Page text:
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"Can't I sleep in a bit?"

Baby saltwater crocodile hatching

It's May, and the last of the saltwater crocodile eggs are starting to hatch. This little hatchling doesn't look too enthusiastic about getting up just yet, though. Saltwater crocodile eggs take around 80 days to hatch, although incubation time is influenced by incubation temperature - warmer nests have faster development. Once the embryo's metabolism reaches a stage where available resources (e.g. oxygen) cannot be fulfilled, it's time to hatch! Up to 30 minutes before hatching, our intrepid baby crocodile starts to vocalise - a "pre-hatching" call which not only alerts the adult female, but also triggers nearby crocs to call from within their eggs. Upon hearing these musical pleas, the adult female walks determinedly over to the nest and begins to break it open - digging into the hardened mud and vegetation with her claws, and biting great chunks off using her jaws. It's clear why the hatchlings call the adult to open the nest - they'd never be able to break out by themselves.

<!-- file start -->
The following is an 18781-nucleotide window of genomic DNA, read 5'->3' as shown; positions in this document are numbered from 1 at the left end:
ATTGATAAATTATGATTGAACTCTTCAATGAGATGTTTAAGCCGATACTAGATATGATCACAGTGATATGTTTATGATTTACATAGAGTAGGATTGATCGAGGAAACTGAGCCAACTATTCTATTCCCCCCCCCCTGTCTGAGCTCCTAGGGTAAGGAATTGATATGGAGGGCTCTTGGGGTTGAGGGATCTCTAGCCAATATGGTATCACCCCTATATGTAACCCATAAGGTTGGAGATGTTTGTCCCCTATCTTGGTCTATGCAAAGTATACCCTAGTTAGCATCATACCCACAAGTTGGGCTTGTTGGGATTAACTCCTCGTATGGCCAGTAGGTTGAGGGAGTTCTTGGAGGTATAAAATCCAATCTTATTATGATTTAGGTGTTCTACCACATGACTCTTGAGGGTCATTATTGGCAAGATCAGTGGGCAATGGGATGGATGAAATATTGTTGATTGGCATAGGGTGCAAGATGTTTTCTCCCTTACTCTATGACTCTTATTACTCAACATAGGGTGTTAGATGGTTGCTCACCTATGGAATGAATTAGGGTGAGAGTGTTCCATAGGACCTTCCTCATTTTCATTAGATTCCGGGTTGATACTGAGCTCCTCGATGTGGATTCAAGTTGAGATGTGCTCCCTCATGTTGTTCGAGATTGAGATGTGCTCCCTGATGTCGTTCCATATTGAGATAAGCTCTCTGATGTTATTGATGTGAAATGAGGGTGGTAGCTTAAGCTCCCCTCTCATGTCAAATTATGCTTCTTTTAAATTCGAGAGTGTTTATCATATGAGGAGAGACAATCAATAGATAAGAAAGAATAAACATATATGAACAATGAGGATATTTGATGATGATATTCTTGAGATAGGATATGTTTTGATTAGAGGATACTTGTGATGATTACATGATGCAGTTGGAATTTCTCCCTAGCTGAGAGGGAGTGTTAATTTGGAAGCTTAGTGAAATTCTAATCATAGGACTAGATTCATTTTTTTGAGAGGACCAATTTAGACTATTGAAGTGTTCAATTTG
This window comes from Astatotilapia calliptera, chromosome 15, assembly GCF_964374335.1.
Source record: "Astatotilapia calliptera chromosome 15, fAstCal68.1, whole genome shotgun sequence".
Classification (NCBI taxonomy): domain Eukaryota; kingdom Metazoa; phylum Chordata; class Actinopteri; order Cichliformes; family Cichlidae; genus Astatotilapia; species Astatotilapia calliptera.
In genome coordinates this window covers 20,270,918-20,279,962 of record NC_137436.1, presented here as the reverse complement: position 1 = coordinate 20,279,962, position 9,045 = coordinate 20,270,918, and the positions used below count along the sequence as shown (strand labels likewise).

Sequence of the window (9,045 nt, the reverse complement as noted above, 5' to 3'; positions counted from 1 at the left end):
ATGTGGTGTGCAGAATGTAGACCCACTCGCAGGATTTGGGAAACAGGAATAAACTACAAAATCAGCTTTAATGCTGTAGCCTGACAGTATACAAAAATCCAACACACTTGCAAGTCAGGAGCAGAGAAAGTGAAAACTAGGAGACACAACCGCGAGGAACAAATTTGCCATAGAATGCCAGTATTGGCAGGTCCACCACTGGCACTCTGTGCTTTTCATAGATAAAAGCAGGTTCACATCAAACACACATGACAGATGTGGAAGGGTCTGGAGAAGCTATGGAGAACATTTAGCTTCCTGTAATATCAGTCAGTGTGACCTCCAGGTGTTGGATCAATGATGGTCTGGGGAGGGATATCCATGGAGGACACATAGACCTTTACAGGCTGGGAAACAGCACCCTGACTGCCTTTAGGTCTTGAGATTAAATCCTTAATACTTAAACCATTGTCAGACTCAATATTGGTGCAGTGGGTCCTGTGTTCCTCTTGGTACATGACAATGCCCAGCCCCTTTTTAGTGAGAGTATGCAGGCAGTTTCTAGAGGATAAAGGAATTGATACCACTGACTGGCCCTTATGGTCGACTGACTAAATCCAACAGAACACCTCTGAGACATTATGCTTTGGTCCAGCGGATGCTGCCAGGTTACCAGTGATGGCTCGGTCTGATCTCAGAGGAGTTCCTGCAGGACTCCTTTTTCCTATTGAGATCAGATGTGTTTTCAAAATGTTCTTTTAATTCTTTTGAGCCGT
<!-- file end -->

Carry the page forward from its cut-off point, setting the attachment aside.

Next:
In opening the nest, the female is inadvertantly triggering hatching - the vibrations she causes with her movement and digging are strong signals which cause most eggs to hatch. Those eggs which don't hatch, she picks up in her jaws and gently crushes the shell, assisting the baby crocodile to leave the egg. Once the nest is open, she seizes several visible or calling crocodiles in her jaws and carries them down to the water, making several trips to collect the rest. Those which she misses make their own way into the water, finding their siblings through the use of contact calls - special vocalisations which keep baby crocodiles together and close to the watchful gaze of their mother who can remain with them for several months.



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